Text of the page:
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Channel: A Communication Components
Channel: A Communication Components

One nice feature of the Java language is having many useful programming facilities (or APIs) built into its core language packages. To write a client/server application, one can use the socket classes in the package by modifying from any existing client/server codes. For instance, David Flanagan's "Java in a Nutshell" book (pp.145 to 148) [1] provides sample codes for implementing client and server with multi-threading features. However, it depends on your application. You may need to replace the readLine() and println() methods of the DataInputStream and PrintStream classes respectively with appropriate I/O methods (e.g. readInt(), writeFloat() etc.) of the respective subclasses of the InputStream and OutputStream I/O classes in the package.

In this way, one can write client/server applications by manually modifying and extending Java client/server exemplary codes according to the specification of a new problem. After experiencing this sort of "cut-and-paste" model, one realizes that this is not the best way of developing applications. This approach has at least these pitfalls:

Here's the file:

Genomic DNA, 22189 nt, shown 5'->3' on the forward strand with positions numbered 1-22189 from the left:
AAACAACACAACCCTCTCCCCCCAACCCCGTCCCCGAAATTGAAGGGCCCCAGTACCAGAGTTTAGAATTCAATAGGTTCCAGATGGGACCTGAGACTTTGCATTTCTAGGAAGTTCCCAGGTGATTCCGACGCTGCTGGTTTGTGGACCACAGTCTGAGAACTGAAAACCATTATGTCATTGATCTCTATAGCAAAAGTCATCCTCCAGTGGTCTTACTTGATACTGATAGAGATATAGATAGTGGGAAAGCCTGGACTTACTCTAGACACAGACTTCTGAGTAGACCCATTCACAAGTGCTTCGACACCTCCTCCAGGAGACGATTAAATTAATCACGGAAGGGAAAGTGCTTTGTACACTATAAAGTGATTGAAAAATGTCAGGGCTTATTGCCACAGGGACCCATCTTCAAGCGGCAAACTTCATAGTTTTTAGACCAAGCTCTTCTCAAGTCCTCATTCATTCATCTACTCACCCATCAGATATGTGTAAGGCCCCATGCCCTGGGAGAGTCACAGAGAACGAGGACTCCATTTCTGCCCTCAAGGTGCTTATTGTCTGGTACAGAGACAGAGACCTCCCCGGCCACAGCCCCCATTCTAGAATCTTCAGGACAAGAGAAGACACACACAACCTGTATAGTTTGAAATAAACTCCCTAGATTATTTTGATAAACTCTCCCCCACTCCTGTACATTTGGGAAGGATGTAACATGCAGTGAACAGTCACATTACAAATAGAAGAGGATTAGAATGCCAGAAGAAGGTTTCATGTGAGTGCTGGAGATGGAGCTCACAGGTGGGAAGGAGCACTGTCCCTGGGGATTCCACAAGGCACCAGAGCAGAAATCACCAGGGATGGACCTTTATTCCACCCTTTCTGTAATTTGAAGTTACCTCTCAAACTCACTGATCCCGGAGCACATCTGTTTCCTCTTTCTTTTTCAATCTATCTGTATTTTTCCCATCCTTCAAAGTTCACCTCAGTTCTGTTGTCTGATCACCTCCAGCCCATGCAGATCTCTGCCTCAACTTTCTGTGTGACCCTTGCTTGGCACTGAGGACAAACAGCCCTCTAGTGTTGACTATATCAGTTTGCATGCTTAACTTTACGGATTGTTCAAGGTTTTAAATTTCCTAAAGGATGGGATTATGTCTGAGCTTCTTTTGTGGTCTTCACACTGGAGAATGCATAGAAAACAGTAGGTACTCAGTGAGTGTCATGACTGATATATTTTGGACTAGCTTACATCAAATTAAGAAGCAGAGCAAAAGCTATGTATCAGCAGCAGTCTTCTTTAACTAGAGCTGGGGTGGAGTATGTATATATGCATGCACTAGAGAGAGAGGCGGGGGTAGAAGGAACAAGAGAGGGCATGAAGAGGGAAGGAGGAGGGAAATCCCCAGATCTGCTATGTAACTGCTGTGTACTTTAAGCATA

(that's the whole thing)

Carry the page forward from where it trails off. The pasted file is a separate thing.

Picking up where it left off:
1. the resultant codes tend to be monolithic and heavy weight,
2. the modification process is tedious and error-prone,
3. specific I/O classes and their associated methods have to be replaced according to new application needs, and so on.

To have a more modular and reusable approach, we can build communication objects to encapsulate and generalize the necessary send and receive behaviors. In this article, we would like to introduce a simple yet effective Java communication component called Channel. With this communication object class, you can create new Channels dynamically in any distributed application for communicating general objects among your application components. This is like adding a plug-and-play ear and mouth-like sensory module to a robot (or softbot) to allow it to communicate with other robots (or softbots).

The construction of Channel objects is in the spirit of a distributed objects component model to build generic reusable and useful software components that can be assembled dynamically to form new applications seamlessly. The Channel component is compact and lightweight so that it can be created and used easily without any additional programming. While the Java Beans [2] allow components to communicate dynamically by providing the context for arrangement and interaction in container, the Channel component simply provides an alternative encapsulation for dynamic interaction among application components.

What is a Channel?